21 October 2008

Moral codes

Brad Hicks, reflecting on why folks vote Republican, makes a more general observation about moral reasoning.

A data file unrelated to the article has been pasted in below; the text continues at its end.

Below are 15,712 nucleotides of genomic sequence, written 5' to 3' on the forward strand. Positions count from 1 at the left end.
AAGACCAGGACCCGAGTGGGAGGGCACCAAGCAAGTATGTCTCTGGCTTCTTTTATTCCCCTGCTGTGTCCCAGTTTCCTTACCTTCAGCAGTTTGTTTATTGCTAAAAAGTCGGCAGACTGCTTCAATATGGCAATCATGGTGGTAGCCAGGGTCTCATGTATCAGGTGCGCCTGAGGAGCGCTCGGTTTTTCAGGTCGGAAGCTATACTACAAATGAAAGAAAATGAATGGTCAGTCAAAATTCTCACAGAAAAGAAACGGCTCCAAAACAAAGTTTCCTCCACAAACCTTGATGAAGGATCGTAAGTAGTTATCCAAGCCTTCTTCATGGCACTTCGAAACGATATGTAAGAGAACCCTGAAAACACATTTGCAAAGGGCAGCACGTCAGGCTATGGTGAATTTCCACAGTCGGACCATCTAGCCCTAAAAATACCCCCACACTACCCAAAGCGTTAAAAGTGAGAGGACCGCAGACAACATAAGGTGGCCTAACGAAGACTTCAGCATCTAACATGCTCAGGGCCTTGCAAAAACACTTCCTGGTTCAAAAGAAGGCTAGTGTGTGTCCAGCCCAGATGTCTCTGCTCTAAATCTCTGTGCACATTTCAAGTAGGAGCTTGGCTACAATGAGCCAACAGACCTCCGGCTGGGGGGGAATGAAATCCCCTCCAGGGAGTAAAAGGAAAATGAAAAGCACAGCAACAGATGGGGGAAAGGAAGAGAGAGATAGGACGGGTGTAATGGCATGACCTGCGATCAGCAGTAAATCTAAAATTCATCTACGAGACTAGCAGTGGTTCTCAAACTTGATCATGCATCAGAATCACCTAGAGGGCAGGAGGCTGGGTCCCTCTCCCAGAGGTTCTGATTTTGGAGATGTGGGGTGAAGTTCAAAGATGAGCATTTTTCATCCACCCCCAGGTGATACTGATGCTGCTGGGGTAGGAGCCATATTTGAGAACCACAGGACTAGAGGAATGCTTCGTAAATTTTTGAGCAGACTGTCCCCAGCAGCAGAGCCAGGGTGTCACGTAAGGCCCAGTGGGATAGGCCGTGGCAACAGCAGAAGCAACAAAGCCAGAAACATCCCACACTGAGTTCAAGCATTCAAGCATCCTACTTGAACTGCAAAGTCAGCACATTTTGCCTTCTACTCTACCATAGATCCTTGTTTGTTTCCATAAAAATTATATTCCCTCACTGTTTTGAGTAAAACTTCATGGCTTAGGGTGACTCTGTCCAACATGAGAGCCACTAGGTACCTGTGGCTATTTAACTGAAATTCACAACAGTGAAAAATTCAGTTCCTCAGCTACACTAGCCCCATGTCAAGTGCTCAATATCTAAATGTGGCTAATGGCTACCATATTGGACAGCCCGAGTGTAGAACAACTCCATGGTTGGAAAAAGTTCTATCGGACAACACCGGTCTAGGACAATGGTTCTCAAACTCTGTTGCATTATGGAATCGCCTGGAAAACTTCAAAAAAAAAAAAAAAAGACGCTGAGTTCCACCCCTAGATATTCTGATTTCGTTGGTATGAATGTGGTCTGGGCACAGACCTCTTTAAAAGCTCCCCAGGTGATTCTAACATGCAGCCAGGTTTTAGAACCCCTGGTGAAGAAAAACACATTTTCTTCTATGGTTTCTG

I long ago got my nose rubbed in the fact that there are two competing views in American society of what a code of morality means. For a while, I thought it was a crazy vs. sane thing. When I found out otherwise, I suspected it was a social-class based thing. When I found out I was wrong about that, I concluded that no, it's just a cultural thing, something that runs in families, just as some families are shouters and some are deeply afraid of open displays of anger. Anyway, the divide is this. Some people believe that when you adopt, and state, a code of morality that that code is a sacred promise that you are making to yourself, to your family, to society. They believe that if you fall short of your sworn code of morality, it may be a sin that God can forgive, but it is a sin against yourself that you should never forgive. They (we) believe that you should hold it against yourself for the rest of your life that you knew better, promised better, and did whatever it was anyway. On the other hand, there are people who believe that no matter how high or low you set your moral standards, you're going to break them some of the time. To them, a moral code is not so much a set of promises as a set of aspirations. Which means that to them, it's not really fair to judge someone by how often they fail to live up to their own moral code (or society's). Why not? Because they sincerely believe that everybody breaks their own moral code roughly equally often, that the only thing that conceals this fact is that some people are just lucky enough or sneaky enough to hide it better when they do. Believing this, they judge people, morally, by what they promise to do, by what they say that they're going to do. Why? Because they believe that the people who promise more are the ones who will try harder.

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